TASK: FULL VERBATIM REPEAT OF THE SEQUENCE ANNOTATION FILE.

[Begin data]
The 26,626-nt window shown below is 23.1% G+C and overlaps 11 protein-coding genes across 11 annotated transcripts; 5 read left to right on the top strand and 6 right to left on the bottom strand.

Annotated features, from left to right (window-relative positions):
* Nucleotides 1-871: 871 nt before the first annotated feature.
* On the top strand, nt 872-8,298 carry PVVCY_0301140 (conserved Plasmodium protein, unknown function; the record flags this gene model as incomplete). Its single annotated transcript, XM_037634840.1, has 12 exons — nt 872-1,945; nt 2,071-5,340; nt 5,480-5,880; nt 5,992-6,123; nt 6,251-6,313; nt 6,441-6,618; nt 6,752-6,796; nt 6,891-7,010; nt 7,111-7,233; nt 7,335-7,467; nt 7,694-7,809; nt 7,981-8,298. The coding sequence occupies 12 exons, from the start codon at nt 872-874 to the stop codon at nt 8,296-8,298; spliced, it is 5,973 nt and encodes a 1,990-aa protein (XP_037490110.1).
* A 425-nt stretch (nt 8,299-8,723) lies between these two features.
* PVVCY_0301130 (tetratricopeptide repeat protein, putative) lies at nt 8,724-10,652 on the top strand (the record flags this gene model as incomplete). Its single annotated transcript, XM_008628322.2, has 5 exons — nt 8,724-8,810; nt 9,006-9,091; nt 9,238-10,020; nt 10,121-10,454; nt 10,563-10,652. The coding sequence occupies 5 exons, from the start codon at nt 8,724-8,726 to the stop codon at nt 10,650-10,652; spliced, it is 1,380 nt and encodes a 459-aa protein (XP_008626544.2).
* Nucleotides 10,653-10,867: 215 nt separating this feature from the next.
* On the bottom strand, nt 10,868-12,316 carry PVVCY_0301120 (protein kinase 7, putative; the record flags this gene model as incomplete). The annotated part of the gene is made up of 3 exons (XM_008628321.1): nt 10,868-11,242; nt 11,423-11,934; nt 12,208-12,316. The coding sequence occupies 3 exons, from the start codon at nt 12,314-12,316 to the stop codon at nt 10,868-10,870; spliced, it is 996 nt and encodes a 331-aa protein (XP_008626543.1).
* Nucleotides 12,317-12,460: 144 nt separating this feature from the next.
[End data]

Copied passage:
The 26,626-nt window shown below is 23.1% G+C and overlaps 11 protein-coding genes across 11 annotated transcripts; 5 read left to right on the top strand and 6 right to left on the bottom strand.

Annotated features, from left to right (window-relative positions):
* Nucleotides 1-871: 871 nt before the first annotated feature.
* On the top strand, nt 872-8,298 carry PVVCY_0301140 (conserved Plasmodium protein, unknown function; the record flags this gene model as incomplete). Its single annotated transcript, XM_037634840.1, has 12 exons — nt 872-1,945; nt 2,071-5,340; nt 5,480-5,880; nt 5,992-6,123; nt 6,251-6,313; nt 6,441-6,618; nt 6,752-6,796; nt 6,891-7,010; nt 7,111-7,233; nt 7,335-7,467; nt 7,694-7,809; nt 7,981-8,298. The coding sequence occupies 12 exons, from the start codon at nt 872-874 to the stop codon at nt 8,296-8,298; spliced, it is 5,973 nt and encodes a 1,990-aa protein (XP_037490110.1).
* A 425-nt stretch (nt 8,299-8,723) lies between these two features.
* PVVCY_0301130 (tetratricopeptide repeat protein, putative) lies at nt 8,724-10,652 on the top strand (the record flags this gene model as incomplete). Its single annotated transcript, XM_008628322.2, has 5 exons — nt 8,724-8,810; nt 9,006-9,091; nt 9,238-10,020; nt 10,121-10,454; nt 10,563-10,652. The coding sequence occupies 5 exons, from the start codon at nt 8,724-8,726 to the stop codon at nt 10,650-10,652; spliced, it is 1,380 nt and encodes a 459-aa protein (XP_008626544.2).
* Nucleotides 10,653-10,867: 215 nt separating this feature from the next.
* On the bottom strand, nt 10,868-12,316 carry PVVCY_0301120 (protein kinase 7, putative; the record flags this gene model as incomplete). The annotated part of the gene is made up of 3 exons (XM_008628321.1): nt 10,868-11,242; nt 11,423-11,934; nt 12,208-12,316. The coding sequence occupies 3 exons, from the start codon at nt 12,314-12,316 to the stop codon at nt 10,868-10,870; spliced, it is 996 nt and encodes a 331-aa protein (XP_008626543.1).
* Nucleotides 12,317-12,460: 144 nt separating this feature from the next.